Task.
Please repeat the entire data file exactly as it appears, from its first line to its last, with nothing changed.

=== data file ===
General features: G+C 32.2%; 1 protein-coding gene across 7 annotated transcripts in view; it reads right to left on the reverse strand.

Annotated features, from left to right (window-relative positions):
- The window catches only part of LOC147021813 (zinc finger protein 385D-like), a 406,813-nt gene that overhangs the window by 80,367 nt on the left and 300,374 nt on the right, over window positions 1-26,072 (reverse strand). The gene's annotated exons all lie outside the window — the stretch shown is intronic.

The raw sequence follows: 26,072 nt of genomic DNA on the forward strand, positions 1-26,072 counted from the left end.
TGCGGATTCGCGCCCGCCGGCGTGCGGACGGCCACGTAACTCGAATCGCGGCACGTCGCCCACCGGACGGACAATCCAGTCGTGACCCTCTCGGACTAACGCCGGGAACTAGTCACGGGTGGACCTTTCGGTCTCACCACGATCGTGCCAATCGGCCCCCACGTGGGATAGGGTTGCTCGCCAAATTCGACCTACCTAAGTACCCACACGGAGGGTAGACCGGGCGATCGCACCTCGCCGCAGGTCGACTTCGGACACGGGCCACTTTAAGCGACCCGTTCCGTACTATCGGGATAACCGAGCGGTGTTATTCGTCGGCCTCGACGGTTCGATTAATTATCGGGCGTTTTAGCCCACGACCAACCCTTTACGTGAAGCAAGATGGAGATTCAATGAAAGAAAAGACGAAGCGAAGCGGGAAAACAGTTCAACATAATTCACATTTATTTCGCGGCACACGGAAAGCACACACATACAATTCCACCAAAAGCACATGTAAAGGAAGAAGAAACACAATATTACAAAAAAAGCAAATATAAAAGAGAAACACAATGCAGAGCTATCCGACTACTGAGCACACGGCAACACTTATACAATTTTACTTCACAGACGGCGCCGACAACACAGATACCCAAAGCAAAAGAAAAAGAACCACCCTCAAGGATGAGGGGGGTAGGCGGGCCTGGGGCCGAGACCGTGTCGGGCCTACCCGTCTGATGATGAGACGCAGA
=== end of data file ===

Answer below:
General features: G+C 32.2%; 1 protein-coding gene across 7 annotated transcripts in view; it reads right to left on the reverse strand.

Annotated features, from left to right (window-relative positions):
- The window catches only part of LOC147021813 (zinc finger protein 385D-like), a 406,813-nt gene that overhangs the window by 80,367 nt on the left and 300,374 nt on the right, over window positions 1-26,072 (reverse strand). The gene's annotated exons all lie outside the window — the stretch shown is intronic.

The raw sequence follows: 26,072 nt of genomic DNA on the forward strand, positions 1-26,072 counted from the left end.
TGCGGATTCGCGCCCGCCGGCGTGCGGACGGCCACGTAACTCGAATCGCGGCACGTCGCCCACCGGACGGACAATCCAGTCGTGACCCTCTCGGACTAACGCCGGGAACTAGTCACGGGTGGACCTTTCGGTCTCACCACGATCGTGCCAATCGGCCCCCACGTGGGATAGGGTTGCTCGCCAAATTCGACCTACCTAAGTACCCACACGGAGGGTAGACCGGGCGATCGCACCTCGCCGCAGGTCGACTTCGGACACGGGCCACTTTAAGCGACCCGTTCCGTACTATCGGGATAACCGAGCGGTGTTATTCGTCGGCCTCGACGGTTCGATTAATTATCGGGCGTTTTAGCCCACGACCAACCCTTTACGTGAAGCAAGATGGAGATTCAATGAAAGAAAAGACGAAGCGAAGCGGGAAAACAGTTCAACATAATTCACATTTATTTCGCGGCACACGGAAAGCACACACATACAATTCCACCAAAAGCACATGTAAAGGAAGAAGAAACACAATATTACAAAAAAAGCAAATATAAAAGAGAAACACAATGCAGAGCTATCCGACTACTGAGCACACGGCAACACTTATACAATTTTACTTCACAGACGGCGCCGACAACACAGATACCCAAAGCAAAAGAAAAAGAACCACCCTCAAGGATGAGGGGGGTAGGCGGGCCTGGGGCCGAGACCGTGTCGGGCCTACCCGTCTGATGATGAGACGCAGA